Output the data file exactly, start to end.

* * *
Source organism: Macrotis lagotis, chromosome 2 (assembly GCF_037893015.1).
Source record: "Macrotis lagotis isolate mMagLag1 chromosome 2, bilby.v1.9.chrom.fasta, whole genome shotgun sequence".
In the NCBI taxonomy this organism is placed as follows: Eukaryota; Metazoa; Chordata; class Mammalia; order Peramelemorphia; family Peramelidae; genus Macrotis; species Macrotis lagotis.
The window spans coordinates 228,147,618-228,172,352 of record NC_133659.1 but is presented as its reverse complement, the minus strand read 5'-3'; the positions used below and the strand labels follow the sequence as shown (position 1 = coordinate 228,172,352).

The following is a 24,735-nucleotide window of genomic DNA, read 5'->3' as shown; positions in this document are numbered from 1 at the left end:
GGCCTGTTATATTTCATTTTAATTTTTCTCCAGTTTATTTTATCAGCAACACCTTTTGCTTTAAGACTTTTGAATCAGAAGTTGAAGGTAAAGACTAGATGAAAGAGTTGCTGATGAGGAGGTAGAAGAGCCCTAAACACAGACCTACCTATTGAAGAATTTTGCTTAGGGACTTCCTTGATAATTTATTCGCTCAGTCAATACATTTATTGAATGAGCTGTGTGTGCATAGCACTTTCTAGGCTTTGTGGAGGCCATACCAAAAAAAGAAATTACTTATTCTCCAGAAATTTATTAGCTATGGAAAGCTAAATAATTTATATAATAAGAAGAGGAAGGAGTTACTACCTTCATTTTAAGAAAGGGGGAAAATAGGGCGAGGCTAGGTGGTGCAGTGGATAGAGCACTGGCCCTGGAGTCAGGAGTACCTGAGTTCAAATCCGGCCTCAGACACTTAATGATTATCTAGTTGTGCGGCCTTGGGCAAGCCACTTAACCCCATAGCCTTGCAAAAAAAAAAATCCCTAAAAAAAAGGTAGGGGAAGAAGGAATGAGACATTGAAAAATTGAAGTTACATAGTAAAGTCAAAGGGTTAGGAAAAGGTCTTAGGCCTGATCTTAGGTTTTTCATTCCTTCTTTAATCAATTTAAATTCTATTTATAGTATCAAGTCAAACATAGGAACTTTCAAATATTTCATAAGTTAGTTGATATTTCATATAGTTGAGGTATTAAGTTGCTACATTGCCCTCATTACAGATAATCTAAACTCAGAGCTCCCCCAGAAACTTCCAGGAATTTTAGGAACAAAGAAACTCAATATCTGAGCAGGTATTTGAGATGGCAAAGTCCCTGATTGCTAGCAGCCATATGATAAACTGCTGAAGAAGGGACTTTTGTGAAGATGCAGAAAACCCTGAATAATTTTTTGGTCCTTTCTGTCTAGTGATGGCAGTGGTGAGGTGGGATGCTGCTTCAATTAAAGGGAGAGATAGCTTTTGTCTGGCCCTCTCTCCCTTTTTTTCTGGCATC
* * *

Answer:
Source organism: Macrotis lagotis, chromosome 2 (assembly GCF_037893015.1).
Source record: "Macrotis lagotis isolate mMagLag1 chromosome 2, bilby.v1.9.chrom.fasta, whole genome shotgun sequence".
In the NCBI taxonomy this organism is placed as follows: Eukaryota; Metazoa; Chordata; class Mammalia; order Peramelemorphia; family Peramelidae; genus Macrotis; species Macrotis lagotis.
The window spans coordinates 228,147,618-228,172,352 of record NC_133659.1 but is presented as its reverse complement, the minus strand read 5'-3'; the positions used below and the strand labels follow the sequence as shown (position 1 = coordinate 228,172,352).

The following is a 24,735-nucleotide window of genomic DNA, read 5'->3' as shown; positions in this document are numbered from 1 at the left end:
GGCCTGTTATATTTCATTTTAATTTTTCTCCAGTTTATTTTATCAGCAACACCTTTTGCTTTAAGACTTTTGAATCAGAAGTTGAAGGTAAAGACTAGATGAAAGAGTTGCTGATGAGGAGGTAGAAGAGCCCTAAACACAGACCTACCTATTGAAGAATTTTGCTTAGGGACTTCCTTGATAATTTATTCGCTCAGTCAATACATTTATTGAATGAGCTGTGTGTGCATAGCACTTTCTAGGCTTTGTGGAGGCCATACCAAAAAAAGAAATTACTTATTCTCCAGAAATTTATTAGCTATGGAAAGCTAAATAATTTATATAATAAGAAGAGGAAGGAGTTACTACCTTCATTTTAAGAAAGGGGGAAAATAGGGCGAGGCTAGGTGGTGCAGTGGATAGAGCACTGGCCCTGGAGTCAGGAGTACCTGAGTTCAAATCCGGCCTCAGACACTTAATGATTATCTAGTTGTGCGGCCTTGGGCAAGCCACTTAACCCCATAGCCTTGCAAAAAAAAAAATCCCTAAAAAAAAGGTAGGGGAAGAAGGAATGAGACATTGAAAAATTGAAGTTACATAGTAAAGTCAAAGGGTTAGGAAAAGGTCTTAGGCCTGATCTTAGGTTTTTCATTCCTTCTTTAATCAATTTAAATTCTATTTATAGTATCAAGTCAAACATAGGAACTTTCAAATATTTCATAAGTTAGTTGATATTTCATATAGTTGAGGTATTAAGTTGCTACATTGCCCTCATTACAGATAATCTAAACTCAGAGCTCCCCCAGAAACTTCCAGGAATTTTAGGAACAAAGAAACTCAATATCTGAGCAGGTATTTGAGATGGCAAAGTCCCTGATTGCTAGCAGCCATATGATAAACTGCTGAAGAAGGGACTTTTGTGAAGATGCAGAAAACCCTGAATAATTTTTTGGTCCTTTCTGTCTAGTGATGGCAGTGGTGAGGTGGGATGCTGCTTCAATTAAAGGGAGAGATAGCTTTTGTCTGGCCCTCTCTCCCTTTTTTTCTGGCATC